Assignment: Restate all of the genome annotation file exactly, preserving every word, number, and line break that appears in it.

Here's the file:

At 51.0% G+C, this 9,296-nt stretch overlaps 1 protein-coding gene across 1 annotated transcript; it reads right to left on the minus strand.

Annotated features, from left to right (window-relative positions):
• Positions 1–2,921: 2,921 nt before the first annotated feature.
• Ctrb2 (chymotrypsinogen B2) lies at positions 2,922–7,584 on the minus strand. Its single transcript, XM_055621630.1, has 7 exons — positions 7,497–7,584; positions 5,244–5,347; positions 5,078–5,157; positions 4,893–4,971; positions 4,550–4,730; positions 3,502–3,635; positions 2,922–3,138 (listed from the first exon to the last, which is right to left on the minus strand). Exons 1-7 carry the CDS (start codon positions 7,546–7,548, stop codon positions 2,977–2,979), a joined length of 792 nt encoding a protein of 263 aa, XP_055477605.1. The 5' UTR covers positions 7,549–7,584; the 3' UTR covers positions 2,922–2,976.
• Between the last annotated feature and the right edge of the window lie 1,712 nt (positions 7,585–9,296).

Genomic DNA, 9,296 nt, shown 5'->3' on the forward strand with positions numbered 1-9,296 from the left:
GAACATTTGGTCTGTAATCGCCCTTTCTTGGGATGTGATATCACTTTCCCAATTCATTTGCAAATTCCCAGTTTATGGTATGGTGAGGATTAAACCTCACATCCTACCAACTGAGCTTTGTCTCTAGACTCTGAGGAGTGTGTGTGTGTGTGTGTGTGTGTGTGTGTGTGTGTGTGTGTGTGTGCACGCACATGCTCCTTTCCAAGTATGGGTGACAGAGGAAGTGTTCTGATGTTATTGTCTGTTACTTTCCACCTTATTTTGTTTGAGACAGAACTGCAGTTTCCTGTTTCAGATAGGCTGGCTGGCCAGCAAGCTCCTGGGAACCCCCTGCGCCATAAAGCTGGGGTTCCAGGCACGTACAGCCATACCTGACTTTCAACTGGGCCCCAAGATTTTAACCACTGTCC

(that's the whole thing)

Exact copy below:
At 51.0% G+C, this 9,296-nt stretch overlaps 1 protein-coding gene across 1 annotated transcript; it reads right to left on the minus strand.

Annotated features, from left to right (window-relative positions):
• Positions 1–2,921: 2,921 nt before the first annotated feature.
• Ctrb2 (chymotrypsinogen B2) lies at positions 2,922–7,584 on the minus strand. Its single transcript, XM_055621630.1, has 7 exons — positions 7,497–7,584; positions 5,244–5,347; positions 5,078–5,157; positions 4,893–4,971; positions 4,550–4,730; positions 3,502–3,635; positions 2,922–3,138 (listed from the first exon to the last, which is right to left on the minus strand). Exons 1-7 carry the CDS (start codon positions 7,546–7,548, stop codon positions 2,977–2,979), a joined length of 792 nt encoding a protein of 263 aa, XP_055477605.1. The 5' UTR covers positions 7,549–7,584; the 3' UTR covers positions 2,922–2,976.
• Between the last annotated feature and the right edge of the window lie 1,712 nt (positions 7,585–9,296).

Genomic DNA, 9,296 nt, shown 5'->3' on the forward strand with positions numbered 1-9,296 from the left:
GAACATTTGGTCTGTAATCGCCCTTTCTTGGGATGTGATATCACTTTCCCAATTCATTTGCAAATTCCCAGTTTATGGTATGGTGAGGATTAAACCTCACATCCTACCAACTGAGCTTTGTCTCTAGACTCTGAGGAGTGTGTGTGTGTGTGTGTGTGTGTGTGTGTGTGTGTGTGTGTGTGTGCACGCACATGCTCCTTTCCAAGTATGGGTGACAGAGGAAGTGTTCTGATGTTATTGTCTGTTACTTTCCACCTTATTTTGTTTGAGACAGAACTGCAGTTTCCTGTTTCAGATAGGCTGGCTGGCCAGCAAGCTCCTGGGAACCCCCTGCGCCATAAAGCTGGGGTTCCAGGCACGTACAGCCATACCTGACTTTCAACTGGGCCCCAAGATTTTAACCACTGTCC